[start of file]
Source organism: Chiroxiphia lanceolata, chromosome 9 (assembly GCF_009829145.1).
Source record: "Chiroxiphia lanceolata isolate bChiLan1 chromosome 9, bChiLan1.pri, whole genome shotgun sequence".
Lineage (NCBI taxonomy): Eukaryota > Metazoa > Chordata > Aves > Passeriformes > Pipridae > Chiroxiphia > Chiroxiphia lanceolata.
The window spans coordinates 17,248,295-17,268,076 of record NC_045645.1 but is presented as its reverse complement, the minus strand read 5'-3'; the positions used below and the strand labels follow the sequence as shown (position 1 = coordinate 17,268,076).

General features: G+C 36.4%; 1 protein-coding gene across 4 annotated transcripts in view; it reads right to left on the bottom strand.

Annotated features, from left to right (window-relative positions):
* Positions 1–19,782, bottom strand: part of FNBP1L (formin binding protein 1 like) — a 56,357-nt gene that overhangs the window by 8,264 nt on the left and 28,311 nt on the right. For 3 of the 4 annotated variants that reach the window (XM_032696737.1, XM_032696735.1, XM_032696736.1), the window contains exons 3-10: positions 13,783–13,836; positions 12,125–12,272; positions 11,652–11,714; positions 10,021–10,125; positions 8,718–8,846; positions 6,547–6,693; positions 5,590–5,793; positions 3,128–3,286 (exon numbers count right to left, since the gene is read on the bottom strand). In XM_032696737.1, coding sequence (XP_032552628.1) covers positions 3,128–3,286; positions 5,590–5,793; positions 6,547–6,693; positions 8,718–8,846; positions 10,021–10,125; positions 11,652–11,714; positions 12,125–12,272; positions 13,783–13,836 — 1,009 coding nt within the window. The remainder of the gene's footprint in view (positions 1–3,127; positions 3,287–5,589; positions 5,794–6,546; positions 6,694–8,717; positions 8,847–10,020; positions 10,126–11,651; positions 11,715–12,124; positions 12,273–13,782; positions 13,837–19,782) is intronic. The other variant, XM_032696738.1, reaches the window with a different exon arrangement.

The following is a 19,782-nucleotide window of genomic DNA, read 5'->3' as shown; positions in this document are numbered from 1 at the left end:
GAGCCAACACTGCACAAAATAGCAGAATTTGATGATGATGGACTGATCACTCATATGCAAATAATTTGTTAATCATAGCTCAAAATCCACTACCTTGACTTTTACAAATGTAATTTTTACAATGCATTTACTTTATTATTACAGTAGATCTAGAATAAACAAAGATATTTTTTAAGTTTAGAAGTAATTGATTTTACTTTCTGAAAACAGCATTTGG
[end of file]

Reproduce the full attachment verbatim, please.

Source organism: Chiroxiphia lanceolata, chromosome 9 (assembly GCF_009829145.1).
Source record: "Chiroxiphia lanceolata isolate bChiLan1 chromosome 9, bChiLan1.pri, whole genome shotgun sequence".
Lineage (NCBI taxonomy): Eukaryota > Metazoa > Chordata > Aves > Passeriformes > Pipridae > Chiroxiphia > Chiroxiphia lanceolata.
The window spans coordinates 17,248,295-17,268,076 of record NC_045645.1 but is presented as its reverse complement, the minus strand read 5'-3'; the positions used below and the strand labels follow the sequence as shown (position 1 = coordinate 17,268,076).

General features: G+C 36.4%; 1 protein-coding gene across 4 annotated transcripts in view; it reads right to left on the bottom strand.

Annotated features, from left to right (window-relative positions):
* Positions 1–19,782, bottom strand: part of FNBP1L (formin binding protein 1 like) — a 56,357-nt gene that overhangs the window by 8,264 nt on the left and 28,311 nt on the right. For 3 of the 4 annotated variants that reach the window (XM_032696737.1, XM_032696735.1, XM_032696736.1), the window contains exons 3-10: positions 13,783–13,836; positions 12,125–12,272; positions 11,652–11,714; positions 10,021–10,125; positions 8,718–8,846; positions 6,547–6,693; positions 5,590–5,793; positions 3,128–3,286 (exon numbers count right to left, since the gene is read on the bottom strand). In XM_032696737.1, coding sequence (XP_032552628.1) covers positions 3,128–3,286; positions 5,590–5,793; positions 6,547–6,693; positions 8,718–8,846; positions 10,021–10,125; positions 11,652–11,714; positions 12,125–12,272; positions 13,783–13,836 — 1,009 coding nt within the window. The remainder of the gene's footprint in view (positions 1–3,127; positions 3,287–5,589; positions 5,794–6,546; positions 6,694–8,717; positions 8,847–10,020; positions 10,126–11,651; positions 11,715–12,124; positions 12,273–13,782; positions 13,837–19,782) is intronic. The other variant, XM_032696738.1, reaches the window with a different exon arrangement.

The following is a 19,782-nucleotide window of genomic DNA, read 5'->3' as shown; positions in this document are numbered from 1 at the left end:
GAGCCAACACTGCACAAAATAGCAGAATTTGATGATGATGGACTGATCACTCATATGCAAATAATTTGTTAATCATAGCTCAAAATCCACTACCTTGACTTTTACAAATGTAATTTTTACAATGCATTTACTTTATTATTACAGTAGATCTAGAATAAACAAAGATATTTTTTAAGTTTAGAAGTAATTGATTTTACTTTCTGAAAACAGCATTTGG